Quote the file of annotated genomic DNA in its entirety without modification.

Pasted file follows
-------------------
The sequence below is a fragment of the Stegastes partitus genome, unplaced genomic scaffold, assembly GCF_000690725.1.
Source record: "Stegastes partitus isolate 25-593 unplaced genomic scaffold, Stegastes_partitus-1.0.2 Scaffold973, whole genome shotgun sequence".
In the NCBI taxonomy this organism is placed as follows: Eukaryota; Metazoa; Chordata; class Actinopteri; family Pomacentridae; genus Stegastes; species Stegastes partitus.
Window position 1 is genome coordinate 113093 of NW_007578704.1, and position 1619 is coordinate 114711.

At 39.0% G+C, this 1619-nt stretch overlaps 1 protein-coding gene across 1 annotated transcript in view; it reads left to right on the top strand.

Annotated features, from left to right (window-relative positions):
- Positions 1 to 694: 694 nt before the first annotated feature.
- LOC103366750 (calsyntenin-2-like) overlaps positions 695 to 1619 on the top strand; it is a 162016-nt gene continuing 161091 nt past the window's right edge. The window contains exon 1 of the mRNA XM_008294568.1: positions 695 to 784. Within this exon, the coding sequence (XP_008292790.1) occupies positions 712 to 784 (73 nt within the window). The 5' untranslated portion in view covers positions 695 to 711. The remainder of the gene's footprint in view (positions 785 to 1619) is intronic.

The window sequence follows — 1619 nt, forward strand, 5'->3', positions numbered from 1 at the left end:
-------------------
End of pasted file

The sequence below is a fragment of the Stegastes partitus genome, unplaced genomic scaffold, assembly GCF_000690725.1.
Source record: "Stegastes partitus isolate 25-593 unplaced genomic scaffold, Stegastes_partitus-1.0.2 Scaffold973, whole genome shotgun sequence".
In the NCBI taxonomy this organism is placed as follows: Eukaryota; Metazoa; Chordata; class Actinopteri; family Pomacentridae; genus Stegastes; species Stegastes partitus.
Window position 1 is genome coordinate 113093 of NW_007578704.1, and position 1619 is coordinate 114711.

At 39.0% G+C, this 1619-nt stretch overlaps 1 protein-coding gene across 1 annotated transcript in view; it reads left to right on the top strand.

Annotated features, from left to right (window-relative positions):
- Positions 1 to 694: 694 nt before the first annotated feature.
- LOC103366750 (calsyntenin-2-like) overlaps positions 695 to 1619 on the top strand; it is a 162016-nt gene continuing 161091 nt past the window's right edge. The window contains exon 1 of the mRNA XM_008294568.1: positions 695 to 784. Within this exon, the coding sequence (XP_008292790.1) occupies positions 712 to 784 (73 nt within the window). The 5' untranslated portion in view covers positions 695 to 711. The remainder of the gene's footprint in view (positions 785 to 1619) is intronic.

The window sequence follows — 1619 nt, forward strand, 5'->3', positions numbered from 1 at the left end: